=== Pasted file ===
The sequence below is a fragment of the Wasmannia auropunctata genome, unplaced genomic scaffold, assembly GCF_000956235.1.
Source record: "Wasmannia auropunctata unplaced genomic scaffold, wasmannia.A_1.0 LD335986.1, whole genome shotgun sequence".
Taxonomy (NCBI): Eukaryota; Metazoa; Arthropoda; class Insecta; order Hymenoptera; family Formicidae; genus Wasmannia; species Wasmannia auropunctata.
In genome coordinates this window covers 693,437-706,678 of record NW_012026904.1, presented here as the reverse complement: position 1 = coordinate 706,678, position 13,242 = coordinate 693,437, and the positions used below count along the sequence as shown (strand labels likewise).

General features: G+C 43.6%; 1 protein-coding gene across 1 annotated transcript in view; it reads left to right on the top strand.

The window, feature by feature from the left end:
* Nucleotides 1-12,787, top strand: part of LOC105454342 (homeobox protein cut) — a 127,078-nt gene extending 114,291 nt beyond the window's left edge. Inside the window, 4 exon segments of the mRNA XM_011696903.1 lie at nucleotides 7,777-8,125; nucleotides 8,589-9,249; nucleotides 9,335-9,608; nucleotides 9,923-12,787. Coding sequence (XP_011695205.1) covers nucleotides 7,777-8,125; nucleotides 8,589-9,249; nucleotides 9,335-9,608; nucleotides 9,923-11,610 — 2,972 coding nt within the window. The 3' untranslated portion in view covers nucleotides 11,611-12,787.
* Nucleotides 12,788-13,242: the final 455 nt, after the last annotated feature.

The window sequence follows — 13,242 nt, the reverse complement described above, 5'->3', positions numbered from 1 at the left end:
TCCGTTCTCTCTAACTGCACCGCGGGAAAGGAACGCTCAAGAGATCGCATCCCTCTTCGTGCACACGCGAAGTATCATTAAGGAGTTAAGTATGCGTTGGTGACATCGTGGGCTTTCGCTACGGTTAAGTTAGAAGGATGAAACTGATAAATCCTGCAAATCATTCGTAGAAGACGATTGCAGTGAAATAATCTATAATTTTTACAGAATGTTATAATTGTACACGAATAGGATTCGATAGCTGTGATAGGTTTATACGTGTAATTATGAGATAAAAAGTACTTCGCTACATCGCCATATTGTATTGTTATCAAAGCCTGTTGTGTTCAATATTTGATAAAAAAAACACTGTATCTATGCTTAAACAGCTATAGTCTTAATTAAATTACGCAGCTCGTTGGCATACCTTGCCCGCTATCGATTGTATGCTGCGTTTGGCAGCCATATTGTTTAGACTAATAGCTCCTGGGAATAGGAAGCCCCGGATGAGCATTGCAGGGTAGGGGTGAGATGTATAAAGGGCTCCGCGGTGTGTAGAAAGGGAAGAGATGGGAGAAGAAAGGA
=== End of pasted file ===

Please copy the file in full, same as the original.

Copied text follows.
The sequence below is a fragment of the Wasmannia auropunctata genome, unplaced genomic scaffold, assembly GCF_000956235.1.
Source record: "Wasmannia auropunctata unplaced genomic scaffold, wasmannia.A_1.0 LD335986.1, whole genome shotgun sequence".
Taxonomy (NCBI): Eukaryota; Metazoa; Arthropoda; class Insecta; order Hymenoptera; family Formicidae; genus Wasmannia; species Wasmannia auropunctata.
In genome coordinates this window covers 693,437-706,678 of record NW_012026904.1, presented here as the reverse complement: position 1 = coordinate 706,678, position 13,242 = coordinate 693,437, and the positions used below count along the sequence as shown (strand labels likewise).

General features: G+C 43.6%; 1 protein-coding gene across 1 annotated transcript in view; it reads left to right on the top strand.

The window, feature by feature from the left end:
* Nucleotides 1-12,787, top strand: part of LOC105454342 (homeobox protein cut) — a 127,078-nt gene extending 114,291 nt beyond the window's left edge. Inside the window, 4 exon segments of the mRNA XM_011696903.1 lie at nucleotides 7,777-8,125; nucleotides 8,589-9,249; nucleotides 9,335-9,608; nucleotides 9,923-12,787. Coding sequence (XP_011695205.1) covers nucleotides 7,777-8,125; nucleotides 8,589-9,249; nucleotides 9,335-9,608; nucleotides 9,923-11,610 — 2,972 coding nt within the window. The 3' untranslated portion in view covers nucleotides 11,611-12,787.
* Nucleotides 12,788-13,242: the final 455 nt, after the last annotated feature.

The window sequence follows — 13,242 nt, the reverse complement described above, 5'->3', positions numbered from 1 at the left end:
TCCGTTCTCTCTAACTGCACCGCGGGAAAGGAACGCTCAAGAGATCGCATCCCTCTTCGTGCACACGCGAAGTATCATTAAGGAGTTAAGTATGCGTTGGTGACATCGTGGGCTTTCGCTACGGTTAAGTTAGAAGGATGAAACTGATAAATCCTGCAAATCATTCGTAGAAGACGATTGCAGTGAAATAATCTATAATTTTTACAGAATGTTATAATTGTACACGAATAGGATTCGATAGCTGTGATAGGTTTATACGTGTAATTATGAGATAAAAAGTACTTCGCTACATCGCCATATTGTATTGTTATCAAAGCCTGTTGTGTTCAATATTTGATAAAAAAAACACTGTATCTATGCTTAAACAGCTATAGTCTTAATTAAATTACGCAGCTCGTTGGCATACCTTGCCCGCTATCGATTGTATGCTGCGTTTGGCAGCCATATTGTTTAGACTAATAGCTCCTGGGAATAGGAAGCCCCGGATGAGCATTGCAGGGTAGGGGTGAGATGTATAAAGGGCTCCGCGGTGTGTAGAAAGGGAAGAGATGGGAGAAGAAAGGA